1996 European Championships
Group D – Match Round 2
Czech Republic 2 – 1 Italy
Friday 14th June 1996
By Alistair Bain (@allybain)
To give us some context on the data here is a quick overview of each team:
Italy Attacking Structure
- While Italy have a very clearly defined 442 defensive structure, in attack the movements are far more fluid.
- Full backs on either side are encouraged to attack the flanks with forward runs, thus allowing them to create from wide areas as well as pull pressure away from their wingers.
- Both wingers are encouraged to move into central channels during build up & play between the lines. Additionally they will make diagonal runs centrally to support the strikers & attack from a traditional attack mid position.
- Baggio & Albertini both act as pivot points to switch the ball, but also to create quick counter attacks when possession is won.
Czech Republic Attacking Structure
- Kuka & Poborsky linked more on the right hand side of the field, with lots of direct passes into Kuka from the back line & Poborsky moving wide to stretch the field.
- Berger & Nedved interchanged between central & wide positions, however never fully taking up the width of the field, attacking more from the spaces between Italy’s defensive & midfield lines.
- While Nemec was more of a marking midfielder, Bejbl was given license to press forward & in turn attack forward to support the forwards.
WHAT DO THE NUMBERS TELL US?
Value of Chances
As first noted in the opening game, we again see that after Italy’s equalizing goal there was a substantial period of time until their next recorded attack (15 minutes after both goals in previous game). Even though Italy were down to 10 men in the second half it was interesting to note that in the final 20 minutes of a crucial match they recorded only 3 attacks.
Like the Czech’s opening game, we see that they struggled to create chances in the 1st half and saw a sizeable upswing in the 2nd half. The last twenty minutes of the game they did their most damage on the counter, especially with Italy down a man and having to chase to get back into the game.
Italy’s expected goals tally alone shows us that they under performed in this match, we can also see that from the chances they did manage to get on target all were actually fairly low quality efforts. Undoubtedly the biggest opportunity of the match (in both context & chance probability value) was Casiraghi’s 92nd minute miss inside the center of the box. Had this gone on it would have changed Italy’s prospects significantly.
While the amount of Czech chances was low in the 1st half, they were absolutely clinical & put away two chances that had a high probability rating. This inevitably set them up for the second half, as they had a lead to protect & could counter attack the spaces given to them when Italy had to chase the game.
Type of Chances Created
We saw a very similar game plan from Sacchi, in that they pressed forward hunting in packs & from this attacked through fast and fluid transitions. Italy’s only goal would come from a counter attack, but in contrast to the opening game Italy recorded only 3 attacks from 13 that were on the counter. In the remaining 9 attacks we saw more attacking actions from build up play, as the Czech’s sat deeper & frustrated the Italian’s for large parts of the game. This proved increasingly problematic as the Italians would only register 1 attack on target from 6. Quite evidently Italy prefer to play against a possession based side and use the spaces behind an opponent, in this game the couldn’t deviate away from the plan and as such their chance creation was affected.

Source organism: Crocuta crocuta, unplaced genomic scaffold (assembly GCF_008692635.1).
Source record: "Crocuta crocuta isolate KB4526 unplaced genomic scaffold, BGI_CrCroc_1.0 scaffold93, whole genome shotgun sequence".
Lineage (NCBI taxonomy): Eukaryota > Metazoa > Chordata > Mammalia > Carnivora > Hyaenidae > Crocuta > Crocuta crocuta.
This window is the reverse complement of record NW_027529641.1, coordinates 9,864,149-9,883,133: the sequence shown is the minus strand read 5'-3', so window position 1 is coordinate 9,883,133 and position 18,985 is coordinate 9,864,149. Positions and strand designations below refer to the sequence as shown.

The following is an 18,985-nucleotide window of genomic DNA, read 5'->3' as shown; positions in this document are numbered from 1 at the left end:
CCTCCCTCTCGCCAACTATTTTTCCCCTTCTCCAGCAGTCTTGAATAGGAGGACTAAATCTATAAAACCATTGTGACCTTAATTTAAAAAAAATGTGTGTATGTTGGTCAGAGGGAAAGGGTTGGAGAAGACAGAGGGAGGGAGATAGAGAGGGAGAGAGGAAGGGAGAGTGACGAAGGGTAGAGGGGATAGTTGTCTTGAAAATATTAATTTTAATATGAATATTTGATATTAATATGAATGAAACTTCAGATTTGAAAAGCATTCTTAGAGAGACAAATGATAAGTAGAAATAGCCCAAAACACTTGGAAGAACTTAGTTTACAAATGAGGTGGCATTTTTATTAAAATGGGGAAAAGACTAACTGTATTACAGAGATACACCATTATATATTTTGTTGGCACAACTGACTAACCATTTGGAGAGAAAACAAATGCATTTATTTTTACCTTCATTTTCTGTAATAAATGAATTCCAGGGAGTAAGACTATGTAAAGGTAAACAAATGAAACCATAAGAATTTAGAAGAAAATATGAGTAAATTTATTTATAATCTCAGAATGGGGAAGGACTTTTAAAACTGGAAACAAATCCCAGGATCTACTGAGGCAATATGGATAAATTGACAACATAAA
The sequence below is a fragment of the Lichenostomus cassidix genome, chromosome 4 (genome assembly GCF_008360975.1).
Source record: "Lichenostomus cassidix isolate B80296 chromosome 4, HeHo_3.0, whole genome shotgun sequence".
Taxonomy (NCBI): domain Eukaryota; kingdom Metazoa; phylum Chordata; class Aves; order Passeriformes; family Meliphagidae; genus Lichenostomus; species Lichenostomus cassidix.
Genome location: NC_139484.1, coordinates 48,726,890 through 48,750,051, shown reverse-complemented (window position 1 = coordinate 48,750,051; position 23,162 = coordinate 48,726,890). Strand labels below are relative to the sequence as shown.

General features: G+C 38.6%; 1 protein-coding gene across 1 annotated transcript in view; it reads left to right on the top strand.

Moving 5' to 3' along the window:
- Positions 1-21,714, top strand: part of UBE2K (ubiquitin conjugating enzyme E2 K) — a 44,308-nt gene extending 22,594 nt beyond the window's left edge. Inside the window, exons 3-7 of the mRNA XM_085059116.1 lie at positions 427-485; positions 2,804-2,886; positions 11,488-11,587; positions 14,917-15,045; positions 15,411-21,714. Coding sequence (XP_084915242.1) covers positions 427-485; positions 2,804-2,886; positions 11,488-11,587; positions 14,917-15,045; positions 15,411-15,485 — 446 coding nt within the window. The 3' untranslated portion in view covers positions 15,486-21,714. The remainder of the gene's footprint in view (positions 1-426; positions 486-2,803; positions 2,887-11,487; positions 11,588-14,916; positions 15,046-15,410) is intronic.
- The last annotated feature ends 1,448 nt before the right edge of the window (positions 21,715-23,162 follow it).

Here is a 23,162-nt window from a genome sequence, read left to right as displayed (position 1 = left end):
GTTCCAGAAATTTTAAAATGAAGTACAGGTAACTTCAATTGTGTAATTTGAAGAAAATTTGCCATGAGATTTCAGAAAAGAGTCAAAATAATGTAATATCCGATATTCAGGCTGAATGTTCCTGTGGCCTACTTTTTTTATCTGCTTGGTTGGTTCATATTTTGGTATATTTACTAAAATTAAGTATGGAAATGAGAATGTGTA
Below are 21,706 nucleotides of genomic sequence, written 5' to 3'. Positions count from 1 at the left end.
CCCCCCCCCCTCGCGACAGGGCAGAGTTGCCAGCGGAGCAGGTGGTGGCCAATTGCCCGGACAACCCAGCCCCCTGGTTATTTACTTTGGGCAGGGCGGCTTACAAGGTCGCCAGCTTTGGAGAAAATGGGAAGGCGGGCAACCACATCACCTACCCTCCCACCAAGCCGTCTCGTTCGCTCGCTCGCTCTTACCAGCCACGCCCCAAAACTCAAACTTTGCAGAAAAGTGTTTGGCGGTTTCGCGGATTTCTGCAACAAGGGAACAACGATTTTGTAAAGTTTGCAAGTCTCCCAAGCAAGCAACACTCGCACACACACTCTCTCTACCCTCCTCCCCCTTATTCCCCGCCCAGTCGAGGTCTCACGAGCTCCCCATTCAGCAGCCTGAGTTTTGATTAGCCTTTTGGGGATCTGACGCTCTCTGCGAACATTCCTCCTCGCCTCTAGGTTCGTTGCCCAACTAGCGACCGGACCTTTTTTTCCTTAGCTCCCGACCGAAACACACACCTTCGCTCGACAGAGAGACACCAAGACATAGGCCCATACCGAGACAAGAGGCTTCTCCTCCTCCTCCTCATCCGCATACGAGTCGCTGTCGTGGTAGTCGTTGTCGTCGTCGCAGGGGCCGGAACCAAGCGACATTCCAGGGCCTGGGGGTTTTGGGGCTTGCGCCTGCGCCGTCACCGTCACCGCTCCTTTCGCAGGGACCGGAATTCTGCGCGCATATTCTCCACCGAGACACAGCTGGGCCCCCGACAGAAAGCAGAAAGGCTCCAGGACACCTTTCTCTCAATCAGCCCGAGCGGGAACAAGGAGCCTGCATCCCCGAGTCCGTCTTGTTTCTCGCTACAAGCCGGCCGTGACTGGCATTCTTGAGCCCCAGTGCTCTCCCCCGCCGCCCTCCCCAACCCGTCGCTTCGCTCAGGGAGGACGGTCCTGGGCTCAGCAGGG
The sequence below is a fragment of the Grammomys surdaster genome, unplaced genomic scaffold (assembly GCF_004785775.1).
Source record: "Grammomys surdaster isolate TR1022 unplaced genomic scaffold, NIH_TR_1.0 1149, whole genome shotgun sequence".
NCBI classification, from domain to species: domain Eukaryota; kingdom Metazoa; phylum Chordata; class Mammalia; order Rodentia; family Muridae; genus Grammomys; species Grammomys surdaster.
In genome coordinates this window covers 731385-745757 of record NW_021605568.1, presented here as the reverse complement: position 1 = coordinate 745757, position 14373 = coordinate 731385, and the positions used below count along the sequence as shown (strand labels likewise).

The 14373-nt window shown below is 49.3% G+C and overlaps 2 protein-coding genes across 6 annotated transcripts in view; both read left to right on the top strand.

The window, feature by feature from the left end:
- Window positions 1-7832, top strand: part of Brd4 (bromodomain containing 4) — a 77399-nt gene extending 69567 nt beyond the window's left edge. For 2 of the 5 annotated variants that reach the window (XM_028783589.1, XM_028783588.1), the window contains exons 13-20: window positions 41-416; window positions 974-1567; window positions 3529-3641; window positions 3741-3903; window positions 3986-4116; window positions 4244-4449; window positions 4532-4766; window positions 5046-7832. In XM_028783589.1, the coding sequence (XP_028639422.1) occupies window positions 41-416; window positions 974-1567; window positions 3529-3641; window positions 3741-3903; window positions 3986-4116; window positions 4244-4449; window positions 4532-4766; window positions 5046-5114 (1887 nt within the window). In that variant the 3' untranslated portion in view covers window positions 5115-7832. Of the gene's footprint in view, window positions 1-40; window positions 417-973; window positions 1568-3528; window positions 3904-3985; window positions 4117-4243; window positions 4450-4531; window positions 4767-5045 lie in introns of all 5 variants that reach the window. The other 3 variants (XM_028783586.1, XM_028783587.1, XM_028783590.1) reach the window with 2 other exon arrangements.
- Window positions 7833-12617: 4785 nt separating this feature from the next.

The Czech’s attack play also came through build up patterns to goal, with 5 of their 12 actions coming from structured attacks. The right side of the field appeared to bring them success in terms of creating attacks on goal, and further to this they favored creating attacks from crosses, with both of the Czech goals coming from whipped balls into the center of the box.
Where Chances are Created
Of Italy’s 13 attacks 10 were registered inside the box, with the other 3 coming from free kicks outside the box. Breaking down the 10 chances further we see that only 3 of them were on target, which for sure speaks to why they werent able to turn their control of the game into a victory. Of Italy’s xG only 26% of it came from attacks that hit the target, which in a match that they were heavily favored to win simply isnt good enough.
Czech Republic also had a higher percentage of chances inside the box, however almost 50% of these attacks were on target (3 from 7) which of course still have to be scored, but the clinical nature of their attack play was very much the deciding factor in the game.
Who Created Chances
With Sacchi shuffling the line up in this match it gave relative new comer Enrico Chiesa an opportunity to shine. Coming off the back of a 22 goals in 27 season for Sampdoria he was magnificent in this match, scoring the only goal for the Italians & was registered 3 of his 6 attacks on target.
The Czech’s best statistical performer was probably Karel Poborksy, as he helped create 4 chances in the game one of which leading to a goal. Radek Bejbl also deserves a mention, getting himself a goal & was involved in the creation & taking of 4 attacks in total.
Using our very own Retro Football Analysis Match Simulator, we use the probability rating of each attack to calculate the odds of the matches outcome. Here are the results we got back.
Chance creation can tell us a lot about a match, however our predictor shows that on another day Italy probably should have won this game. The Czech’s ability to be clinical when it mattered worked for them on the day, but how will it serve them going forward?